The Electrical Schnellesher (from www.victorian-cinema.net)
Source: ‘Electrical Wonders’, The Daily News (London), 20 December 1892, p. 2
Text: Between five and six years ago Herr Anschütz, the scientific photographer of Berlin, showed the Crown Prince a certain picture of figures in motion. Besides the Crown Prince, there were present the King of Saxony and one or two German princes. What the Crown Prince saw, or thought he saw, was a drawing – painting – or photograph, the subject of which, instead of being in an overlastingly fixed attitude, was in active bodily motion. A spectator without an inkling of a knowledge of optics or photography or any science whatever would have been as much surprised at Herr Anschütz’s picture as he would have been at Mr. Gladstone’s in the National Liberal Club – supposing he had seen the latter raise its hand as if in the act of speaking, turn its head sharply, as if in rebuke of somebody, then sit down, cross its legs, lean forward, and turn its palm into an ear trumpet, in the attitude of listening to the next orator. ‘Herr Anschütz’, said the Crown Prince, “it is well for you that you were not born three centuries ago, for you would have been taken up as a sorcerer and burnt.’ And yet the whole thing is as plain as A B C. It was this same Herr Anschütz who some time ago took a photograph of a cannon ball at each of three separate points in its swift invisible flight. Herr Anschütz’s ‘Electrical Wonder’ has just been sent from Berlin to No. 425, Strand. Twelve pictures are ready. Eighteen or twenty more will be ready in a short time. It is the intention of the Wonder Company to take pictures of ‘local objects’. Science, rank, and fashion were pretty well represented at the opening day, yesterday, between the hours of eleven and three.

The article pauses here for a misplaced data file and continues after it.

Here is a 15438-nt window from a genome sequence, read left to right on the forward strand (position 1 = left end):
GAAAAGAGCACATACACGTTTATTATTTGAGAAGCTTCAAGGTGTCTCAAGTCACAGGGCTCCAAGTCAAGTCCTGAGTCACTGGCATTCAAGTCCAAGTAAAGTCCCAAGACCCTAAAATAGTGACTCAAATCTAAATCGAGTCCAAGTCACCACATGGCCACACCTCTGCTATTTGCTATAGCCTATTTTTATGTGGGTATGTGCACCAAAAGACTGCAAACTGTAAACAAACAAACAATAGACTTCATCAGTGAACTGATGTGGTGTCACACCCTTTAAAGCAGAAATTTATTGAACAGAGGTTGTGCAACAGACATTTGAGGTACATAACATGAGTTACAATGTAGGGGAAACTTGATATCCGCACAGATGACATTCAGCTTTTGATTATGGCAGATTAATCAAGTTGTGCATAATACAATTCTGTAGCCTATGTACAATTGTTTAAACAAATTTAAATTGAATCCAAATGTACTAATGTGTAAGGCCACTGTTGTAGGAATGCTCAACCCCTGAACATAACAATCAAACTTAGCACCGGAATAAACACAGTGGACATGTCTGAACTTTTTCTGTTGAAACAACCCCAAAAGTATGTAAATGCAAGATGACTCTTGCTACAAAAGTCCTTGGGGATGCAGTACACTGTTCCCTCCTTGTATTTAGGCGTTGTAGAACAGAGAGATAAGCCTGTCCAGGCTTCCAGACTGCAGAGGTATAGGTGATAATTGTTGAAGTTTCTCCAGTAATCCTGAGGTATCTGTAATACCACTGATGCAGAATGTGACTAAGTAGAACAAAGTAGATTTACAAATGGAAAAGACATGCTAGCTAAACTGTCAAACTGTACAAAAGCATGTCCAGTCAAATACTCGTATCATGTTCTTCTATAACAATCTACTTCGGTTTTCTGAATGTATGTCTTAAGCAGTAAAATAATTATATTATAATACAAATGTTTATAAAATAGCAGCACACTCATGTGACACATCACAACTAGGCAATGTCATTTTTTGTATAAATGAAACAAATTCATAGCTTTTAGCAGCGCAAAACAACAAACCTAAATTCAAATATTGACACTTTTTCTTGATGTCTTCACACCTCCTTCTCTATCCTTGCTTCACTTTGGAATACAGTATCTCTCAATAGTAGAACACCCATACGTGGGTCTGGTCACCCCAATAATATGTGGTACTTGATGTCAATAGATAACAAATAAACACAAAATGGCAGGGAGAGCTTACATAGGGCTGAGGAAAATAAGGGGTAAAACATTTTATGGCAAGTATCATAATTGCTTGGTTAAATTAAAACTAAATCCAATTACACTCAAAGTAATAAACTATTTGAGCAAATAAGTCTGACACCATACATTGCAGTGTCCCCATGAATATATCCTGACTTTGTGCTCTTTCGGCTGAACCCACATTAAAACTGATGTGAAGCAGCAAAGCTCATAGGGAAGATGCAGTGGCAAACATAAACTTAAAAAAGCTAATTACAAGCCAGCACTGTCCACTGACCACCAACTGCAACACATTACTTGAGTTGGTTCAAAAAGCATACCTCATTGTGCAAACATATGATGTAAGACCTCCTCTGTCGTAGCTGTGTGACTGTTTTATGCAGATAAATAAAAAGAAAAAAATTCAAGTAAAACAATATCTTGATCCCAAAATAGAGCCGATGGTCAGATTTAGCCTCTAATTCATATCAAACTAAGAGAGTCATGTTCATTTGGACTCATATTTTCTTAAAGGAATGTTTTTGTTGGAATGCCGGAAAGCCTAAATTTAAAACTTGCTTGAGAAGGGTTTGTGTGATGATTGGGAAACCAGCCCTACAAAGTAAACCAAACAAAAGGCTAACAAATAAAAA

A picture in the Anschütz collection is one and indivisible only in the spectator’s consciousness. It is the resultant of twenty-five separate pictures, each of which differs slightly in attitude, &c., from its predecessor. If all the twenty-five pictures are passed before the eye, say in three-quarters of a second, none of them leaves a conscious impression of itself upon the observer’s mind. Each picture has only the thirtieth part of a second to do it in; in unscientific phraseology, the pace is to fast for the response of consciousness. What does happen in the short space of three-quarters of a second is the merging of the twenty-five separate pictures into one picture – a picture in which the person, or animal, or group is seen in motion. The idea has been familiarised on the much humbler scale of the toymaker in what is commonly called the zoetrope, or wheel of life. In its more scientific aspect it has been used in the thaumatrope and the phenakistoscope, which depend for their effect on the persistence of vision. Let us take, for an example, the picture of the huntsman leaping a brook. Twenty-five pictures were taken when the horse was in the act, and they were taken in less than a second. The first picture suppose showed the horse when about to spring, the second when the hind feet were leaving the ground, the thirteenth when the horse had just turned the point of its highest distance, and so on by minute gradations, until the twenty-fifth and last picture, when the horse was again on terra firma. Between one pictorial attitude and the next there intervened less than the twenty-fifth part of a second. The interval was too short for the eye to individualise any one attitude. If, then, these twenty-five separate pictures were arranged, consecutively, say on a revolving disc, and flashed one after the other upon the spectator’s eye within the second of time, the result would be a single picture – single image – of the entire act of leaping across a brook. That is what happens with the aid of the electric spark in each of the peep-show like boxes in 425 Strand.